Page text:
Air Force’s New ABMS Czar Talks Integration Challenges, Initial Assessments

A little more than two months into his new job as the Air Force’s program executive officer overseeing acquisition for the service’s ambitious Advanced Battle Management System (ABMS), Brig. Gen. Luke C.G. Cropsey has identified three integration issues he’ll have to help solve—but is still assessing which of the many efforts in his new portfolio he wants to pursue first.

Speaking with reporters during a roundtable Nov. 29, Cropsey defined his two goals as separate but related: getting to “survivable” command and control while deploying C2 capabilities that “support a combatant commander’s scheme of maneuver.”

It’s all part of a broader effort across the Pentagon to create joint all-domain command and control, or JADC2—a network of networks that connects sensors, shooters, and battle managers across the globe, a so-called “Internet of Military Things.” 

ABMS is the Air Force’s contribution to JADC2, but for several years now, the department has lacked a centralized authority to coordinate and integrate efforts. Upon taking office, Air Force Secretary Frank Kendall criticized the program for an over-emphasis on experimentation, saying its focus needed to be on delivering operational capabilities. 

Kendall pushed that effort further with one of his operational imperatives, calling for “operationally optimized” ABMS. And in September, he installed Cropsey as the authority responsible for coordinating efforts across command, control, communications, and battle management (C3BM). 

Given the sprawling, ambitious nature of both ABMS and JADC2, Cropsey’s job is “the hardest acquisition job I’ve ever given anybody,” Kendall said at the time. 

It also requires Cropsey to interface with other services, program executive officers, and researchers and developers as they all try to integrate their efforts into a cohesive whole. 

Such integration faces three challenges, Cropsey said. The first involves ensuring that all the hardware and software the Air Force uses across its weapon systems can connect. 

“The technical integration challenge that we have is how do we combine all those different parts and pieces across that whole kill chain—across those find, fix, track, target, engage and assessment activities—so that we can make the effects that we need to happen actually a reality,” Cropsey said. 

The second is about building networks and infrastructure designed to integrate with each other and pass data, while still being secure. 

And the final challenge might be the broadest—finding a way to integrate requirements and capabilities within a process from a different era. 

“If you think about the way that we plan, we do requirements, we budget, we do acquisition programs, they’re all kind of weapons systems-centric in the way that we think about and execute them,” Cropsey said. “This problem is fundamentally different in the sense that we’re trying to do a horizontal integration problem across all of those individual platforms, in order to create [connection] across the battle space.”

That last part could prove especially tricky as Cropsey’s job will involve working with many other PEOs in charge of their own programs. 

“On the one hand, every single PEO is a direct report to the [service acquisition executive], and it’s that way for a reason. So the first thing I’ll say is I’m absolutely not going to get in between one PEO and the SAE as some kind of an intermediate stop,” Cropsey said.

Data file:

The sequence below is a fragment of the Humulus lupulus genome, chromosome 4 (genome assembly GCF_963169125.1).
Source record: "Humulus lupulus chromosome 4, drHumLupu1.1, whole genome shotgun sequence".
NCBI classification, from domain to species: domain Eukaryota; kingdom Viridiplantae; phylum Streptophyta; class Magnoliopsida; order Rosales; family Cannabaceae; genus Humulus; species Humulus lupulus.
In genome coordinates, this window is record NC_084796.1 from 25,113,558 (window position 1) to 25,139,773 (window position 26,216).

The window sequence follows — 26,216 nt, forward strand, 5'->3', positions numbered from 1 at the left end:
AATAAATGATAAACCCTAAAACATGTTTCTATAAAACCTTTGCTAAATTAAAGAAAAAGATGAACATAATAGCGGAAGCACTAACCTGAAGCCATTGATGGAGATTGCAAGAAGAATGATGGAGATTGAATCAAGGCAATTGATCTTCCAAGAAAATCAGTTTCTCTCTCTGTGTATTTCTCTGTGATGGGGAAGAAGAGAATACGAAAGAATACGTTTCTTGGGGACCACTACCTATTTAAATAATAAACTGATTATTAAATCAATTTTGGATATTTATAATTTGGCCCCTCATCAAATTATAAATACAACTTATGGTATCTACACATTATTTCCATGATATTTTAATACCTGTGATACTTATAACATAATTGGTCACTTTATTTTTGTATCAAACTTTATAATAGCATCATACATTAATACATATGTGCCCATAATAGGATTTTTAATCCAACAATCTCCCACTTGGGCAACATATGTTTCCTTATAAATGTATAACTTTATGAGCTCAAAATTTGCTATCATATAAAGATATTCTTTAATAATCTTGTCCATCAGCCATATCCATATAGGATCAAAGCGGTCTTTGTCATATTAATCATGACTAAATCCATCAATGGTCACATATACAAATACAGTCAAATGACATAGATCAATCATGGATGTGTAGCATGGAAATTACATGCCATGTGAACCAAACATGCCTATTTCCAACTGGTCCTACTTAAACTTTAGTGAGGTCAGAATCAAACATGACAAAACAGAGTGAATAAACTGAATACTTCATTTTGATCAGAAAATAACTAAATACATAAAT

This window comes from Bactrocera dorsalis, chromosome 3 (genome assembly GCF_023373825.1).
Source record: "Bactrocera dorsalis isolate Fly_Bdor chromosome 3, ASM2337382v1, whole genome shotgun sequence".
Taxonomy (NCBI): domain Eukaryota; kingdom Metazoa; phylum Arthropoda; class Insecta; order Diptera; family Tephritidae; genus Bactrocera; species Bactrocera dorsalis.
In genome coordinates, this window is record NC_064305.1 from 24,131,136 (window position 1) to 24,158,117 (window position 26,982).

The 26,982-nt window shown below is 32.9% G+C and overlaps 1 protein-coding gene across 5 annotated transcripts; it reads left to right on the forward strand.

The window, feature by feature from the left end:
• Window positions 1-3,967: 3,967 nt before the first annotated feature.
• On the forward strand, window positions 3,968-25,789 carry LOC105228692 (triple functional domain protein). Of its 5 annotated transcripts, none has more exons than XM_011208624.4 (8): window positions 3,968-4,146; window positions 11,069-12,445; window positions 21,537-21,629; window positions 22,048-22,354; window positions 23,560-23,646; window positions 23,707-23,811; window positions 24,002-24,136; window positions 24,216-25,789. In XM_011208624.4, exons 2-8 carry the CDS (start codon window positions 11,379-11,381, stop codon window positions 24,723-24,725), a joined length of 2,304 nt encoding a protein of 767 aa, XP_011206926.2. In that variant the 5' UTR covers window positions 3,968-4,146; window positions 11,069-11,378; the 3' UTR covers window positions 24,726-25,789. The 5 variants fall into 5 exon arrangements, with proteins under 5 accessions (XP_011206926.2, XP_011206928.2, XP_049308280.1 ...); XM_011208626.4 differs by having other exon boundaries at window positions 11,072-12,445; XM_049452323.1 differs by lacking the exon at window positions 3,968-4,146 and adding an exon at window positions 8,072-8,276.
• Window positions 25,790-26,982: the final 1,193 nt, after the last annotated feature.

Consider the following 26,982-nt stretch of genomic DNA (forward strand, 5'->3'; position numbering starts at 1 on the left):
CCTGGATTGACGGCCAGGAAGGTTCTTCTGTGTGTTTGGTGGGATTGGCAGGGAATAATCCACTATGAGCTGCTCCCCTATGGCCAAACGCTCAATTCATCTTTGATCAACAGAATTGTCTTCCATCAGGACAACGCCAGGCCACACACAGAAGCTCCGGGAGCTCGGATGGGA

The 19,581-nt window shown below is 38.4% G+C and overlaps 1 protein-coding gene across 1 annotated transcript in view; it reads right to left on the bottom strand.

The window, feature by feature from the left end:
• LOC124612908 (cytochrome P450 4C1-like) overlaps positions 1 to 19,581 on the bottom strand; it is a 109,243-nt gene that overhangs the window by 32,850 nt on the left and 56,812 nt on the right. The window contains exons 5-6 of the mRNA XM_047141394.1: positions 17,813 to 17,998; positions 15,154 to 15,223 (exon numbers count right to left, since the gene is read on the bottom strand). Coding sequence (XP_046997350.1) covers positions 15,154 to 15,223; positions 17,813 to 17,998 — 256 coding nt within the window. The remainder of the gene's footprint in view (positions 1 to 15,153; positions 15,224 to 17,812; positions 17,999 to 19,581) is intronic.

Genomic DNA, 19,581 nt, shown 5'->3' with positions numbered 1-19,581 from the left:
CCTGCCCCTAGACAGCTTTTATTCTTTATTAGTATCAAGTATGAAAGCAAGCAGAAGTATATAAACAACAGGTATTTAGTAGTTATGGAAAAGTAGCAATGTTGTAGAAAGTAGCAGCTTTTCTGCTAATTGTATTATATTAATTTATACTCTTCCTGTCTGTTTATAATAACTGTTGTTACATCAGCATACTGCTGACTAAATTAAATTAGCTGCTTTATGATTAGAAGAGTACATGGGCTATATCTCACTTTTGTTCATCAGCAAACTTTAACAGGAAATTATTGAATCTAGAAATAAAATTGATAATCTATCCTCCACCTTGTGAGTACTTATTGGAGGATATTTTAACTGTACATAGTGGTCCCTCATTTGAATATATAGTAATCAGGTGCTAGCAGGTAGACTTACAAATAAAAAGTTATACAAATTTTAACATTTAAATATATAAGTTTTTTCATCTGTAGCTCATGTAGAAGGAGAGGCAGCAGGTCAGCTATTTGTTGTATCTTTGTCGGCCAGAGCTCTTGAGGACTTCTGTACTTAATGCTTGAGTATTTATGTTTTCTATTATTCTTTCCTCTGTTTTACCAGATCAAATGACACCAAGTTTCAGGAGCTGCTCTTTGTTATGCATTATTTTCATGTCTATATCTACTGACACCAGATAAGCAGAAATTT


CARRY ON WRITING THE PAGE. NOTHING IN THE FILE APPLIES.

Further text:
“But what is happening, and I think in a very healthy kind of way, is we’re having, I think, a very frank dialogue and discussion about ‘Hey, how do you do this in a horizontally integrating way inside of the structure that we’ve built? … What does that look like? How do we do it? What authorities does the integrating PEO need to be able to execute at the … architectural level?” 

That architectural level may sometimes mean additional requirements for programs, to ensure they can connect to ABMS. And in the course of conversations, Cropsey said, he and other PEOs are considering how to incorporate and get the resources necessary for those requirements. 

Helping to inform those requirements is Bryan Tipton, who previously served as chief architect of the Rapid Capabilities Office and has now been tapped as chief of engineering for the C3BM effort. In creating the program executive office, Cropsey explained, Kendall combined the ABMS efforts of the RCO and the Chief Architect’s Office, as well as the systems engineer role with the chief architect role. 

“We have a program executive officer who has combined PEO and architecture authorities. And we have a chief of engineering that is both the chief architect and the chief system engineer,” Cropsey said. “And so the integration of those roles is going to be important to make sure that we have a correlation between the architecture element and the product.” 

Tipton and Cropsey work closely together to coordinate acquisition and engineering efforts, Cropsey said—and that starts with determining which capabilities and programs they think they can accomplish quickly, and which need more time to develop. 

“Dr. Tipton, he’s wanting a set of assessments around answering that question over the next couple of months,” Cropsey said. “And actually one of the few [things] that I owe the Secretary the next time I see him—my marching orders are to kind of have that initial set of go-dos. I call it kind of the ‘start-change-stop’ analysis for what we have going on. And then are there other things that are missing to get that we need to get after? … That assessment is what we need to try to get after in the next two or three months.”